Any digital thermometer that records a minimum and a maximum reading will also allow you to determine the average temperature—but you'll need to do the calculations yourself. Leave the oven on for several cycles; then, average the recorded high and low temperatures and compare that to your set temperature to see your offset.

Least Accurate: Dial Thermometer

Old-fashioned dial thermometers, such as the CDN oven thermometer or the CDN High Heat oven thermometer are inexpensive, but require you to peer through the oven's glass door to read the dial. And if you open the oven door? That lets the hot air out and changes the oven's performance even more. These tools can also be difficult to read, with the reading changing by as much as 5 degrees depending on how you look at it. They are also very slow and significantly less accurate than digital thermometers—and, even worse, fall out of calibration all the time, Robinson says.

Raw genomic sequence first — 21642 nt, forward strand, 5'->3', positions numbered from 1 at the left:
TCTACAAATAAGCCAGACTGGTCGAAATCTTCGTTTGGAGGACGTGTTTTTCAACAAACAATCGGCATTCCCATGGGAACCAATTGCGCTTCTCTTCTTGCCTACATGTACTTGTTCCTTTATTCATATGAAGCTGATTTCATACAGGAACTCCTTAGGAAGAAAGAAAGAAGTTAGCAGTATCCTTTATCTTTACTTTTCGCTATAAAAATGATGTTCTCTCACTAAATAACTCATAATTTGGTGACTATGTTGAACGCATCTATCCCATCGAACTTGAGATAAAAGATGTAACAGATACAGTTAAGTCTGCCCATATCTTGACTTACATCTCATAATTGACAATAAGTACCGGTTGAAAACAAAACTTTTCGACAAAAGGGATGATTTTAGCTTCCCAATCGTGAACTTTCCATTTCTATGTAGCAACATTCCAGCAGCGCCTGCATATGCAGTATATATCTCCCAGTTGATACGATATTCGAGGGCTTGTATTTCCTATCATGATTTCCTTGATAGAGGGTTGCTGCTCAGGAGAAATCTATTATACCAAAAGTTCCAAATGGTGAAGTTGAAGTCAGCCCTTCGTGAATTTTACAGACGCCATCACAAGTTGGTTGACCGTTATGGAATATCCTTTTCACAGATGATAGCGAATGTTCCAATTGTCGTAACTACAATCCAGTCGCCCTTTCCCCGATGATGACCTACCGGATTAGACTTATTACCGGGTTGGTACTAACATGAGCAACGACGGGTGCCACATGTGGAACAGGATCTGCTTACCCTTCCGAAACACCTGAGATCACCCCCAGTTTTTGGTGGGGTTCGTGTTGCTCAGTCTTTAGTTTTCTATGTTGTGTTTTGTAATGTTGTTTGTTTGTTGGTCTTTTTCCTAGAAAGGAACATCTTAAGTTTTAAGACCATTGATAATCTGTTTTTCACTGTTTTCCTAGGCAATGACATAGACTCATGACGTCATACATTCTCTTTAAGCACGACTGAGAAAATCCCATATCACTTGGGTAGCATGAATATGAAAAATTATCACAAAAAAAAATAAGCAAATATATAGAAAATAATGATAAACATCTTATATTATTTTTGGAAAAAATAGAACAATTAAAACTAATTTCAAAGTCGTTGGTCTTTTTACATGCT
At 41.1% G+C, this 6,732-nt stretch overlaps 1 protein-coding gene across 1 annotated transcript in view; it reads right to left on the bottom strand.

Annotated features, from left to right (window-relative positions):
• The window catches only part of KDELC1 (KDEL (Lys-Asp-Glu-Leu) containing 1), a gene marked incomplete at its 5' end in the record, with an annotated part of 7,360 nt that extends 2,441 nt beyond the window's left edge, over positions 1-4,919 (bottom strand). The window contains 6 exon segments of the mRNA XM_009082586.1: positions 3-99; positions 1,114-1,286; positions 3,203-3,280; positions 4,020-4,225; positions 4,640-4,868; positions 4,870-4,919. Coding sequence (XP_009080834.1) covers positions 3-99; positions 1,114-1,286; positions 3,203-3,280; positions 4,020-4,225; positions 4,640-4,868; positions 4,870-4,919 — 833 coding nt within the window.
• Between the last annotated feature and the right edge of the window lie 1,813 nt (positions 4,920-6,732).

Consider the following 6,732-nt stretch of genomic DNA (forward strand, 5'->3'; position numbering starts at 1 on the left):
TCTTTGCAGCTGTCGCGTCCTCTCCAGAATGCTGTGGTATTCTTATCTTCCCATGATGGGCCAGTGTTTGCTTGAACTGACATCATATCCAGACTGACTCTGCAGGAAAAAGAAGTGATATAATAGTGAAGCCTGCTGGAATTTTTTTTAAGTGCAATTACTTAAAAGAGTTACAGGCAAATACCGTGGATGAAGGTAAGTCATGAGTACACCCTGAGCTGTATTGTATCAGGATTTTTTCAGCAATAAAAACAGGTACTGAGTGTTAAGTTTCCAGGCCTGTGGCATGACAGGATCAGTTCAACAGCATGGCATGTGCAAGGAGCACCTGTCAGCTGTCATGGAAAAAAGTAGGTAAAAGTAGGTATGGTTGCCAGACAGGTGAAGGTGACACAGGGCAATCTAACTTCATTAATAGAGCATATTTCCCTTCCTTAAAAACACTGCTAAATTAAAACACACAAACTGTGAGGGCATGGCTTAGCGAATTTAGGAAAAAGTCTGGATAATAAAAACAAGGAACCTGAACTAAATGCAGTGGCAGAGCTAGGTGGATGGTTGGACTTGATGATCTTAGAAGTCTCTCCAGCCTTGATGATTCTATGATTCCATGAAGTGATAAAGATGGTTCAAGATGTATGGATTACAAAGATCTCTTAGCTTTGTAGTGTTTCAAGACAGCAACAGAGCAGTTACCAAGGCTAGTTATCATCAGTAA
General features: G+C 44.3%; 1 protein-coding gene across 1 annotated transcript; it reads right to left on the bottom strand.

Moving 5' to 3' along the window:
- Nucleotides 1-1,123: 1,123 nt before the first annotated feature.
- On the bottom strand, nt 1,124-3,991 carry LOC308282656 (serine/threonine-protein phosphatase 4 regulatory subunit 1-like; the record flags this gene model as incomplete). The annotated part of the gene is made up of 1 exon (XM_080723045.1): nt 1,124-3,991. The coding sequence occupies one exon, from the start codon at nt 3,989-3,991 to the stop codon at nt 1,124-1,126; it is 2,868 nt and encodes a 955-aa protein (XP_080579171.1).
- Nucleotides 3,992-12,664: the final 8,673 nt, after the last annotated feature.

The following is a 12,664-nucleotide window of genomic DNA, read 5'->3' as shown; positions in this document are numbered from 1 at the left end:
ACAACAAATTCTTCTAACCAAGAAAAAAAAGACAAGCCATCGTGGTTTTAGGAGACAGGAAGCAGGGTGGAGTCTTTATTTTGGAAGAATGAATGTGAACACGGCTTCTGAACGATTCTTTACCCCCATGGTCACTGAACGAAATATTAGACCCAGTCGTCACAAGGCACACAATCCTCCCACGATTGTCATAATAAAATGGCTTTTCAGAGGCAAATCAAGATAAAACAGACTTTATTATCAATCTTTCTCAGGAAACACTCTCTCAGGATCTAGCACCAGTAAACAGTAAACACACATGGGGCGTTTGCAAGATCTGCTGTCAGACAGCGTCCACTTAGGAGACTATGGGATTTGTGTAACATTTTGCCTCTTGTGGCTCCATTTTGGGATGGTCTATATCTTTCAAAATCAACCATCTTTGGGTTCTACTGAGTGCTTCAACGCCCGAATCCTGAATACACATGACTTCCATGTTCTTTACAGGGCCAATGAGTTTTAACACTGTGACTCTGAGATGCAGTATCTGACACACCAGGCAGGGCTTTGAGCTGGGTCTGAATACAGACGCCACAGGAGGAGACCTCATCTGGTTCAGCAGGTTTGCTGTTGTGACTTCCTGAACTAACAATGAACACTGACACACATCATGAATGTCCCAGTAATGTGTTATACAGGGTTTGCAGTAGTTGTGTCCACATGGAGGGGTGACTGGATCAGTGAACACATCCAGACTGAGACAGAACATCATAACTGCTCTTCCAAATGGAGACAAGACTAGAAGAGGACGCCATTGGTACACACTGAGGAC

If you're going to use a non-digital dial oven thermometer, you should place it in the center of the oven in clear line of sight from the oven window and do your best to watch and capture the highest and lowest temperatures of the cycle to take your average.

Is Your Oven Miscalibrated?

If your oven is taking too long to reach the set temperature (or runs too hot or too cold) assume it is miscalibrated. However, when users complain about uneven oven temperatures, Taboryski actually doesn't point to an oven thermometer as the first fix—instead, she tells them to bake a packaged cornbread mix and follow the directions precisely.

"This is a simple, but effective test to determine consistent oven temperature. If you follow the directions precisely and get bad results, then you can take a picture to provide to the manufacturer, which will help them determine the cause of the uneven cooking," Taboryski says, noting to set your timer five minutes ahead of the suggested bake time if your oven is smaller or gas (rather than electric).